After what seemed like an eternity, the election is over. All I have to say is that this country is more careless than I thought. About half the country is utterly distraught about who will take office in January, while the other half is cheering — some either apathetic or unaware of what this result really means. A man who has no empathy for minorities, LGBTQ people or women will be the leader of the United (Divided) States of America. But even though the electoral process is over, more change is due.

Donald Trump’s hateful rhetoric has riled up millions to respond to hate speech. He even has the support of the Ku Klux Klan. Let that sink in, people who don’t think this appointment is a big deal or think it doesn’t change anything. While many share the racist heart of Trump, perhaps the scarier group of people are Trump voters who disregarded that his words are hateful and his lies and webs of deception make him completely unfit to serve as the leader of the United States. Sure, people have problems with Hillary’s emails and Benghazi, among other things, and those concerns are valid. But with her lifelong career in politics and knowledge of how government runs, would you really want a man to take office whose only answer to the problem of police brutality is “law and order?

I have family members who are Trump supporters, and this message is for not just them and others who voted for him, but for Liberals and Libertarians, too. This is for everyone. I’ll admit, I’ve lost respect for people based on their voting preferences. I’ll try not to judge, but to give everyone I agree and disagree with a clean slate. The people I oppose need love and acceptance just as much as those whose views I agree with.

We need to move forward with an attitude of love and empathy as Americans. After Trump discriminated against an entire religion and the people who follow it, mocked people who are disabled and assaulted women, the media has been nothing but messages of hate being plastered on television screens. The viewer takes a stand against Trump, shrugs it off or supports his messages or apologies. And even though I am a biracial man, I’m speaking as an American when I say I simply could not trust a man who doesn’t have solutions or a capacity to empathize with people’s needs and concerns.

There’s so much hate that we see not just inside Trump, but in violence, racism and discrimination of all kinds. Whether Trump would have won or lost, the ugly head of racism and other topics would have been revealed and here to deal with anyway. The people who don’t believe it exists probably haven’t been affected by systematic racism and how it affects minorities across the country. Those who argue for freedom of religion as a right that is amended in the Constitution might believe that it is only true for certain religions, with some exceptions. Trump supporters may agree with the Constitution in bits and pieces, favoring the right to bear arms but not remembering that religious freedom includes Islam as well.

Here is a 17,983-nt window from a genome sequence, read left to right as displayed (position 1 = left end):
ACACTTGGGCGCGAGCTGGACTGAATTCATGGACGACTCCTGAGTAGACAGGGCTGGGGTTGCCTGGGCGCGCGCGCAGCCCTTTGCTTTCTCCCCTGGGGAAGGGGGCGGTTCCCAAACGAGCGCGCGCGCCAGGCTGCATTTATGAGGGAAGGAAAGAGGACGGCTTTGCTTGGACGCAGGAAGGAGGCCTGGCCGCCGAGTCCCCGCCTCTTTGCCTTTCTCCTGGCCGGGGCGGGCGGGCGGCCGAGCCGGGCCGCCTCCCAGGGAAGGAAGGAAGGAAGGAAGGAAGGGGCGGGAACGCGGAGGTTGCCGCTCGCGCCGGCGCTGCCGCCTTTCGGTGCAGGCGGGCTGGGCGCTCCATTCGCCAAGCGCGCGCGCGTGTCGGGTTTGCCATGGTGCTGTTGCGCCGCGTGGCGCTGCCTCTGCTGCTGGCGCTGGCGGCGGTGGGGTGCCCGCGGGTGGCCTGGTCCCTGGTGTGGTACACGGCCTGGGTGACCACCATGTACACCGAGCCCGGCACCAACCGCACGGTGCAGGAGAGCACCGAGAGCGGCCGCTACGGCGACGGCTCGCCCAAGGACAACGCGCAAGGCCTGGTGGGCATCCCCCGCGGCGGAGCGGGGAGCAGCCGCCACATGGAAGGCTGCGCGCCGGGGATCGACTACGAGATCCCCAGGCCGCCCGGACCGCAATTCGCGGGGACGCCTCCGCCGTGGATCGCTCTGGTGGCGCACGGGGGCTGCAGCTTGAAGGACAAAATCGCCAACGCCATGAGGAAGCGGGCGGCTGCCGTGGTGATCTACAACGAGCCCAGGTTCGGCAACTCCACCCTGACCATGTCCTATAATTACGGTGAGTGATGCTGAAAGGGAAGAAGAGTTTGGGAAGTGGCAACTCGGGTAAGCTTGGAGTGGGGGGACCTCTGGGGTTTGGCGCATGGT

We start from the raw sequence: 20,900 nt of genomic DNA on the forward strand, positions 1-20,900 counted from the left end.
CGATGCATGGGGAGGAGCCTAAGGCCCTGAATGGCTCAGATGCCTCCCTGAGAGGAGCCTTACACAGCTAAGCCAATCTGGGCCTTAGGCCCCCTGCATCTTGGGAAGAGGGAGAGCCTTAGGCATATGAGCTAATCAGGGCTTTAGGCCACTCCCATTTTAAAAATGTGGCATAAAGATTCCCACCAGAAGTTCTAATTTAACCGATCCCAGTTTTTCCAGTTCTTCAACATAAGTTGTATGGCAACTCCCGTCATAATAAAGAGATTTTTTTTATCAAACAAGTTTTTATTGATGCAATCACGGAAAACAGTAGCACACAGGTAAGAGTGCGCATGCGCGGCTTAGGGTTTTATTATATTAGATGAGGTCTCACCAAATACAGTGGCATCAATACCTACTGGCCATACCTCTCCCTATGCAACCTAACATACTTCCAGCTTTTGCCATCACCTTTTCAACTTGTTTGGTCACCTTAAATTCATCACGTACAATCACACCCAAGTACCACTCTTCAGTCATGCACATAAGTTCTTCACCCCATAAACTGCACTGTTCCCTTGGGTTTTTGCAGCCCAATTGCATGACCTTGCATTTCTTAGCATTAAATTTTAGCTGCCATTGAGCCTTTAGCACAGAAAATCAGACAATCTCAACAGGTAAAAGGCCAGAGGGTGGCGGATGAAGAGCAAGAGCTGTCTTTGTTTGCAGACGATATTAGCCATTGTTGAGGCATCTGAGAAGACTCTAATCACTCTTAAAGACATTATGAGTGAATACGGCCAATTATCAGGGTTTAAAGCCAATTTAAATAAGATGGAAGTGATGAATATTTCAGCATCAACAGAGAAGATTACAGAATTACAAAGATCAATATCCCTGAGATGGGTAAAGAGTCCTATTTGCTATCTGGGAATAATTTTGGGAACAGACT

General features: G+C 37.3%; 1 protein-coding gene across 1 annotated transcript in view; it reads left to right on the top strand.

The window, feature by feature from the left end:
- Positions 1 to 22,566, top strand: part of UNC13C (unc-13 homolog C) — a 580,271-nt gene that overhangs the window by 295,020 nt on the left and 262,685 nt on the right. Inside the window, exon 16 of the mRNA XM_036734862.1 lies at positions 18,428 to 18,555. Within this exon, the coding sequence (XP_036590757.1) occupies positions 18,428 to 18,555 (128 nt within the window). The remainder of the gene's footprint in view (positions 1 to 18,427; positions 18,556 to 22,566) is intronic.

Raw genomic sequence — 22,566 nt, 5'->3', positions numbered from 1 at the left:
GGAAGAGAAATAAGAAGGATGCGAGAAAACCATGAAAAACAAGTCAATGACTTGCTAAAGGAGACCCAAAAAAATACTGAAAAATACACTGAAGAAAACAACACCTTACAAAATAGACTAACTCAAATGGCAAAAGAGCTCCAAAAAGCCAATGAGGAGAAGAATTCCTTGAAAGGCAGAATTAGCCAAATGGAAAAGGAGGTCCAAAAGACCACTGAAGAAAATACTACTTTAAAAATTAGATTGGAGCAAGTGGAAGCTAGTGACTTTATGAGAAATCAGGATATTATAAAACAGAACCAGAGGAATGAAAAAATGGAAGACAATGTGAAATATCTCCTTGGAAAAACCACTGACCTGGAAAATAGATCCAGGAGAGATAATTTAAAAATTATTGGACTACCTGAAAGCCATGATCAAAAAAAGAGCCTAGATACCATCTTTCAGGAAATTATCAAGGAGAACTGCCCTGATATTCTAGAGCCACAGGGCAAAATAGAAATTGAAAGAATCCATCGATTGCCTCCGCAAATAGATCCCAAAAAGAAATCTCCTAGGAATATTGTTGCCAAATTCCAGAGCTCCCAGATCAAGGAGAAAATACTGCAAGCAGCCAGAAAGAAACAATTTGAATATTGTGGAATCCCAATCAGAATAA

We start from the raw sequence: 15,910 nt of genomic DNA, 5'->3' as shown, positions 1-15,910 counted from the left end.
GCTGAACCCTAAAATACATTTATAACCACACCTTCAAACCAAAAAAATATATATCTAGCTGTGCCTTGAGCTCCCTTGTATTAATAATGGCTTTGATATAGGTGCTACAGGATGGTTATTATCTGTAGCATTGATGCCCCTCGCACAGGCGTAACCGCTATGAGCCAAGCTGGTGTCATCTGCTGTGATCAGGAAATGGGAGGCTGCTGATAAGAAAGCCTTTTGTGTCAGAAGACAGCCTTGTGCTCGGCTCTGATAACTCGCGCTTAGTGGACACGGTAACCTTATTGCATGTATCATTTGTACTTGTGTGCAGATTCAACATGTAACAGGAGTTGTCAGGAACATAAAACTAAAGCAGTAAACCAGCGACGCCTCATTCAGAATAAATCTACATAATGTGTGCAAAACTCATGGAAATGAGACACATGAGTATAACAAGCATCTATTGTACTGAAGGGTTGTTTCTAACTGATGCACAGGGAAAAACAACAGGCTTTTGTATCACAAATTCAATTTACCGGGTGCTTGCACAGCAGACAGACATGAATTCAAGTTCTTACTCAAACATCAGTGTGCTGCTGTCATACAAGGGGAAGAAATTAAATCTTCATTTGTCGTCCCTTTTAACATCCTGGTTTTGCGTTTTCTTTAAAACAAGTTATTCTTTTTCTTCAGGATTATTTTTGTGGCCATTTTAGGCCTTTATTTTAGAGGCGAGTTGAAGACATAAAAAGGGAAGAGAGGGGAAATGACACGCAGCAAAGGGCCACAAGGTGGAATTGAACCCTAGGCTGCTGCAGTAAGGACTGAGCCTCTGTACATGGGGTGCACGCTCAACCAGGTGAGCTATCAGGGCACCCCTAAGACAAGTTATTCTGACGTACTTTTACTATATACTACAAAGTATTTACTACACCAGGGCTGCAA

People on both sides can inform and debate with one another, but chances are their minds will not be changed. Think about it. Think about the chances of somebody flipping from Democrat to Republican, especially in this election. We need solidarity now. People of all races and religions and identities need to stand together the best we can. It’s the only way we can mesh with one another. And who knows, though we all come from different backgrounds, individuals and groups can find similarities and common ground.

“Saturday Night Live” performed a “Black Jeopardy” skit with Tom Hanks a few weeks ago, featuring Hanks as an older Trump supporter competing against two Black contestants to answer questions regarding the Black experience. As Hanks began to answer questions correctly, the skit revealed that at a basic level, Trump supporters and some Black people may not be so different after all. Yes, the ideas they have may be drastically different, but there is chance for connection and friendship.

Not everyone can achieve this, however. Some people are too close-minded and stuck in their ways. But if we treat people — whether they be strangers, acquaintances or friends — with the hope that we can find common ground with them and grow a constructive relationship, then the country will become a better, more unified place.

There’s a lot to do in this country that no president can fix. Change in attitudes of acceptance start at the individual, and acceptance should be taught. It’s more than a matter of political correctness. It’s just that hate has been under the microscope and so visible because of constant media cycles — the 24/7 news coverage. A move toward making America greater requires being stronger together. It starts with loving our neighbors and extending positive values toward everyone we meet. It starts with realizing that we are now in a crisis. Everyone is scared and feels alienated and left out — including Trump supporters. We must remember that they are people with hearts and feelings and hopes, too.

To those who say that this doesn’t matter or that people are being too dramatic, step into their shoes. Welcome to a country that has about half of its population that doesn’t care about your safety, well-being or anxieties. Open your eyes to see that this problem is bigger than yourself. This is what adversity feels like. Millions are coming out of the woodwork, being overt and blatant in their racism, sexism, homophobia and xenophobia. But the people who say that this doesn’t affect them, look around you at those who are different than you. Will you stand in solidarity or say “I don’t care?”

Chris Crowder can be reached at

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